In the USA bicycle trailers were used during the Great Depression by tradesmen to carry the tools of their trade from place to place seeking orders. In the mid 1930s the bicycle trailer became a low cost form of overnight accommodation. Popular Mechanics published plans for a 'telescoping bicycle trailer' in August 1935, which in extended form looked more like a casket than a camper:
How weatherproof a handmade telescopic camper would be is anyone's guess.
A slightly more streamlined version came along in 1937:
And another homemade bicycle camper appeared in the same year:
The article reads:
"Not to be outdone by motor car trailer owners, Billy Roach, of Tampa, Fla., designed and built a bicycle trailer for use on week-end camping trips. Constructed of wood and wallboard, the trailer is 7 1/2 feet long, 26 inches wide, and 33 inches deep.
"Weighing 75 pounds, the trailer body is mounted on an axle equipped with 15-inch tricycle wheels. An air mattress and pillow provide all the comforts of home and a 6-volt dry battery furnishes current for an interior dome light and a tail light."
An alternative to a bed on wheels was to keep the bicycle trailer small and use it to carry camping equipment:
Under the title of 'Bike for Touring has Radio and Trailer' the description of the above photo reads:
"How to fit a bicycle for cross-country travel was recently demonstrated by Hubert J. Phillips of Cheyenne, Wyo., who added a homemade trailer and radio to his machine for a tour to the Pacific Coast. Weighing thirty-five pounds empty, the trailer holds a one-man camping outfit."
By 1940 in the USA the bed-on-wheels seems to have been the most widely used design:
The short article accompanying the photo above comments:
"Towing his sleeping quarters behind him in a compact trailer, an eighteen-year-old cyclist of Menominee, Mich., recently traveled nearly 1,200 miles to Boston, Mass., economically and comfortably. Post cards that he sold to curious spectators paid for his supplies during the fourteen-day journey. Streamline in shape, the sturdy trailer is a homemade product of his own design. He is shown above demonstrating his sleeping quarters to an admiring hotel doorman."
Of course there was no shortage of bicycle trailers for the kids:
Australia experimented with teardrop cycle trailers in the late 1930s and was perhaps the most successful at coming up with a design that worked – a teardrop camper towed by two bicycles. The following example was seen in Tasmania in 1938:
The accompanying article comments:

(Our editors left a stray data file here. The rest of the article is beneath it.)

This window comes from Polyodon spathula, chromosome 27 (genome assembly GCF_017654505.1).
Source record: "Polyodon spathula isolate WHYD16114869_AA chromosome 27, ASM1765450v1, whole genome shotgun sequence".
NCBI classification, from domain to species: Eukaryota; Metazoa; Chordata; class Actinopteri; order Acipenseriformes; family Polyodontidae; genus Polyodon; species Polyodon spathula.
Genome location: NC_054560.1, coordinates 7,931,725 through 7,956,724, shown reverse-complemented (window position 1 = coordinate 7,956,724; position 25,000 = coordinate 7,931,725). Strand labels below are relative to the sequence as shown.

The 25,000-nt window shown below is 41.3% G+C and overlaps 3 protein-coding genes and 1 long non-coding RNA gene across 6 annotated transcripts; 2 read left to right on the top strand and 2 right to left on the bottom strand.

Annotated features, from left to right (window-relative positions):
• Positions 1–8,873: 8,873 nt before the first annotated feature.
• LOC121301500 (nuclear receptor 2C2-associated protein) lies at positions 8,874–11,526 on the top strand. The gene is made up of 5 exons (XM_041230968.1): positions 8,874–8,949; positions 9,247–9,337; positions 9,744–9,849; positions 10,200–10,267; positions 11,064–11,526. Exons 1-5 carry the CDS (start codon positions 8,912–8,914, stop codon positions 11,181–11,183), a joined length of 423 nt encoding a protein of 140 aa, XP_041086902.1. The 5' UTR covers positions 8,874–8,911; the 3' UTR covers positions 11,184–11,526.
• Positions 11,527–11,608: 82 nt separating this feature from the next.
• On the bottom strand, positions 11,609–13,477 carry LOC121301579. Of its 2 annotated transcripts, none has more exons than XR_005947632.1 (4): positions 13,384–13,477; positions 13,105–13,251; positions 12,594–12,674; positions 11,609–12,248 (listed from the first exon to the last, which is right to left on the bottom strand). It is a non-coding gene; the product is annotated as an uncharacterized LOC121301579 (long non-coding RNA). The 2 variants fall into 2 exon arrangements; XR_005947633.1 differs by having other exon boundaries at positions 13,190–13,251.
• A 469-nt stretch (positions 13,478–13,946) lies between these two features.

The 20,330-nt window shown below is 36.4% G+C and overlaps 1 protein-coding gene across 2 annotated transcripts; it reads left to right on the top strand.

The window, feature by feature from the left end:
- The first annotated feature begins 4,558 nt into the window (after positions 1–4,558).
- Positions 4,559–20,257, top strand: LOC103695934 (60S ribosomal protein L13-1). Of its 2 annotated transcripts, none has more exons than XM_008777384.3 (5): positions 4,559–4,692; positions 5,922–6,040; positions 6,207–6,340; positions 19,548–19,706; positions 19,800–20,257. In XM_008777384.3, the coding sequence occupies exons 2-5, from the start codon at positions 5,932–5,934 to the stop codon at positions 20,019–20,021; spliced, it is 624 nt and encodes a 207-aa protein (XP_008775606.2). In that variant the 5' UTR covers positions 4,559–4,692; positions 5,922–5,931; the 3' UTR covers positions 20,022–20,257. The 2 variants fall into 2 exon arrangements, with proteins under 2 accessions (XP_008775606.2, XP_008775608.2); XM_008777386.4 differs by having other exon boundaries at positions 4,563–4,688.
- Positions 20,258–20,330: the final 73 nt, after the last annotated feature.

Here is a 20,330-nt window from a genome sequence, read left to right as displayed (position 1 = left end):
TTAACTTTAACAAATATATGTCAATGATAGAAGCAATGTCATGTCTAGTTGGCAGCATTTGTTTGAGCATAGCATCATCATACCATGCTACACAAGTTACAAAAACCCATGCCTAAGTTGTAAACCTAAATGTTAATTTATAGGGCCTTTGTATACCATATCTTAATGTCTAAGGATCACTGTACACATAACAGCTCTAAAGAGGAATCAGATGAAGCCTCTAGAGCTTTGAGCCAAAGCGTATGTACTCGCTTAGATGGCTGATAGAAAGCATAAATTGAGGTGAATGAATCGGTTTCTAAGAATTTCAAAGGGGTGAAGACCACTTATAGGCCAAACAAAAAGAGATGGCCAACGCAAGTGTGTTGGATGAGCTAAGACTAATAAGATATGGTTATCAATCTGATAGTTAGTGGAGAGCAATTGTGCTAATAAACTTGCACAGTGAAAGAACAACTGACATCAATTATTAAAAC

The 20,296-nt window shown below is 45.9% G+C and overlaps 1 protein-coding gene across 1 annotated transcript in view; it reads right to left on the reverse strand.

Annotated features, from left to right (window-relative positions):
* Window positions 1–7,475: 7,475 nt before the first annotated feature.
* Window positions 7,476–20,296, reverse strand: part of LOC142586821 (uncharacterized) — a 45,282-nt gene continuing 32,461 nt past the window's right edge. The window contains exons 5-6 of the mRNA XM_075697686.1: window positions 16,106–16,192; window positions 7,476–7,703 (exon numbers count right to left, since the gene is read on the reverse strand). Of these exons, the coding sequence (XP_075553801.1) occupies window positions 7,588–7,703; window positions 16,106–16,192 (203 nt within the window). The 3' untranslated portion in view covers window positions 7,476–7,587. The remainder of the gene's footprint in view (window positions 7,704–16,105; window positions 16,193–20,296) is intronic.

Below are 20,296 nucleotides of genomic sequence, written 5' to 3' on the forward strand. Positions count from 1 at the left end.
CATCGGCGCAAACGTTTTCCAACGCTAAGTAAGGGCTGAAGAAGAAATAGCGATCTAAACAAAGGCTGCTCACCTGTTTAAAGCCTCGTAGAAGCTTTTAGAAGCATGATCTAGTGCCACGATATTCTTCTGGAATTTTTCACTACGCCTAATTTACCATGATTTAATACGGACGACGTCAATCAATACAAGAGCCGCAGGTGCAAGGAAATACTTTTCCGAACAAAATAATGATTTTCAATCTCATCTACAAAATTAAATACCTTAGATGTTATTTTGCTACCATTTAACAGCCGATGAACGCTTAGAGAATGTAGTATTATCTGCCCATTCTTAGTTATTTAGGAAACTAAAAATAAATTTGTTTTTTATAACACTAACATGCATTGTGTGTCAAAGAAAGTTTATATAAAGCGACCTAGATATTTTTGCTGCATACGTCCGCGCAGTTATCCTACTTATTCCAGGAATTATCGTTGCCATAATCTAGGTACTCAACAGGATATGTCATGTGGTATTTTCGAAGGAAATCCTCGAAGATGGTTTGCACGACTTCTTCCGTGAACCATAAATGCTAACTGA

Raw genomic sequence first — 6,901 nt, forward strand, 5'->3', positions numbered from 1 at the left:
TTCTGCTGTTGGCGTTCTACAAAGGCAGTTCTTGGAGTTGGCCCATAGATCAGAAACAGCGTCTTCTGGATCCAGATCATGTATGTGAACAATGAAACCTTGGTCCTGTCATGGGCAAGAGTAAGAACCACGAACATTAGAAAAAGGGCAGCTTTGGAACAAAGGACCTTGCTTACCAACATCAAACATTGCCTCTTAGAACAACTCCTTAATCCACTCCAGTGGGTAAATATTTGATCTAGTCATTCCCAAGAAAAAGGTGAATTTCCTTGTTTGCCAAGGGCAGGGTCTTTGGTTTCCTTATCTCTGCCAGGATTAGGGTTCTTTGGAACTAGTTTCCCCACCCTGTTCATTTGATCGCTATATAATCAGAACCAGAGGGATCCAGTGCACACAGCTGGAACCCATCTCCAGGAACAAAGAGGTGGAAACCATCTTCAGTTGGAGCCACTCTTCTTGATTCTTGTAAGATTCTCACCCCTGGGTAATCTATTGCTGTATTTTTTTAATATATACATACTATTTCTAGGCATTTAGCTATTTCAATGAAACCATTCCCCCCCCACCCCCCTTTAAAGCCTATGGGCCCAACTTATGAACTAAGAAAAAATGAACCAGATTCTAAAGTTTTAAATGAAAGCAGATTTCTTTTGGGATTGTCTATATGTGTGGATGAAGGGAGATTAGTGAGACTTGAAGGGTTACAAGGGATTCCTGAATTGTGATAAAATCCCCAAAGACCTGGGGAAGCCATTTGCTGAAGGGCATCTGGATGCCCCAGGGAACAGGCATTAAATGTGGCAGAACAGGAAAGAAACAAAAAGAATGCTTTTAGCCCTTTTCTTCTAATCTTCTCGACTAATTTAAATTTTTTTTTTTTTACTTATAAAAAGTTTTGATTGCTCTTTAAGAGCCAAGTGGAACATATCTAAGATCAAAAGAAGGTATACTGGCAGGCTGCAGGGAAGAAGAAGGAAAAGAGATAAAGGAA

"Working at night, E.Flint and M. Price, two Hobart youths, have built an ingenious caravan trailer, which is towed by two bicycles. The novel vehicle attracted considerable attention when it was taken through the city yesterday.
"Streamlined and constructed of plywood, the trailer is 8ft. long, 4 ft. wide, and a little more than 5 ft. high, and provides sleeping accommodation for two persons. It is painted cream and green, and the interior is fitted with electric light. It was designed by Mr. Flint and built by him with his companion's assistance in six weeks.
"The caravan proved its value when its builders went to Snug for the Easter holidays. Heavy rain flooded out a number of campers, but in the security of the caravan they were comfortable – and dry. The two bicycles which draw the trailer are fastened together, and the gears are co-ordinated."
Messrs Flint and Price and their caravan featured in a short Pathé newsreel from 1939 which can be seen here.
A similar teardrop-shaped trailer with twin bicycles configuration was seen in Burleigh, Queensland in April 1939.
The last word on early cycle trailers goes to US travel trailer manufacturer Schult. A small Schult trailer was towed by two men called 'Don and Jim, The Trailer Twins' using a tandem bicycle. The trailer features here. Dates and further information on 'The Trailer Twins' are unknown.
The low weight and self-propulsion advantages of a bicycle were severely tested when used with a trailer. Stability, steering and braking were also compromised when a bicycle towed anything. The fact that no single design dominated this field suggests that none of them worked well enough to be widely accepted. If a two-wheeled tow vehicle was your only option, then a motorcycle was a far better choice. The motorcycle trailer is explored in a separate blog.
Today the bicycle trailer is largely confined to the carrying of light cargo and small children. Although the advent of the electric bike may in future see slightly larger load-carrying capacities, we have yet to see any happy marriages between the bicycle and the trailer.
Perhaps they were never meant to be together.